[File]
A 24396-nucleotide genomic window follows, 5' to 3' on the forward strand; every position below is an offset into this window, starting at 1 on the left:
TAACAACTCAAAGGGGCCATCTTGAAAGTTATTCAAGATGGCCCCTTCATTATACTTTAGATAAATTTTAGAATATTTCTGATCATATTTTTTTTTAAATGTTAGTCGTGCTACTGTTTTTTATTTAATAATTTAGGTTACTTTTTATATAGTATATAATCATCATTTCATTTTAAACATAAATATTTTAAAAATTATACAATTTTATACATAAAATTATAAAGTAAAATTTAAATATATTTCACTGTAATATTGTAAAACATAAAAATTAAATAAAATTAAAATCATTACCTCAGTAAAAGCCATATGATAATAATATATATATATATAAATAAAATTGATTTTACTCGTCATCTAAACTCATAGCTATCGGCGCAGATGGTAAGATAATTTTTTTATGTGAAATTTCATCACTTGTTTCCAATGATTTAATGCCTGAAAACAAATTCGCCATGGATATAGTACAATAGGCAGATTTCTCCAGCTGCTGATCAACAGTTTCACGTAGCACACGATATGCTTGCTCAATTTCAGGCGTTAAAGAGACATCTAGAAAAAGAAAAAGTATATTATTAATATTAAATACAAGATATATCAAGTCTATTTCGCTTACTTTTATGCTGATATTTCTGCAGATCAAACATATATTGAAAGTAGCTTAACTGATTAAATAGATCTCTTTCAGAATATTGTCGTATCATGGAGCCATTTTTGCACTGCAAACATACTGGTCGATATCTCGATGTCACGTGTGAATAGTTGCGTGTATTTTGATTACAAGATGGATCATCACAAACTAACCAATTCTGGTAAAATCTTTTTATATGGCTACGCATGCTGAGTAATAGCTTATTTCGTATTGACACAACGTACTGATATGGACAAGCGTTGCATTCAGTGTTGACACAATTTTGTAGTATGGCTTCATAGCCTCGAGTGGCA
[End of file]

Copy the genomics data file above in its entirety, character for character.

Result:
A 24396-nucleotide genomic window follows, 5' to 3' on the forward strand; every position below is an offset into this window, starting at 1 on the left:
TAACAACTCAAAGGGGCCATCTTGAAAGTTATTCAAGATGGCCCCTTCATTATACTTTAGATAAATTTTAGAATATTTCTGATCATATTTTTTTTTAAATGTTAGTCGTGCTACTGTTTTTTATTTAATAATTTAGGTTACTTTTTATATAGTATATAATCATCATTTCATTTTAAACATAAATATTTTAAAAATTATACAATTTTATACATAAAATTATAAAGTAAAATTTAAATATATTTCACTGTAATATTGTAAAACATAAAAATTAAATAAAATTAAAATCATTACCTCAGTAAAAGCCATATGATAATAATATATATATATATAAATAAAATTGATTTTACTCGTCATCTAAACTCATAGCTATCGGCGCAGATGGTAAGATAATTTTTTTATGTGAAATTTCATCACTTGTTTCCAATGATTTAATGCCTGAAAACAAATTCGCCATGGATATAGTACAATAGGCAGATTTCTCCAGCTGCTGATCAACAGTTTCACGTAGCACACGATATGCTTGCTCAATTTCAGGCGTTAAAGAGACATCTAGAAAAAGAAAAAGTATATTATTAATATTAAATACAAGATATATCAAGTCTATTTCGCTTACTTTTATGCTGATATTTCTGCAGATCAAACATATATTGAAAGTAGCTTAACTGATTAAATAGATCTCTTTCAGAATATTGTCGTATCATGGAGCCATTTTTGCACTGCAAACATACTGGTCGATATCTCGATGTCACGTGTGAATAGTTGCGTGTATTTTGATTACAAGATGGATCATCACAAACTAACCAATTCTGGTAAAATCTTTTTATATGGCTACGCATGCTGAGTAATAGCTTATTTCGTATTGACACAACGTACTGATATGGACAAGCGTTGCATTCAGTGTTGACACAATTTTGTAGTATGGCTTCATAGCCTCGAGTGGCA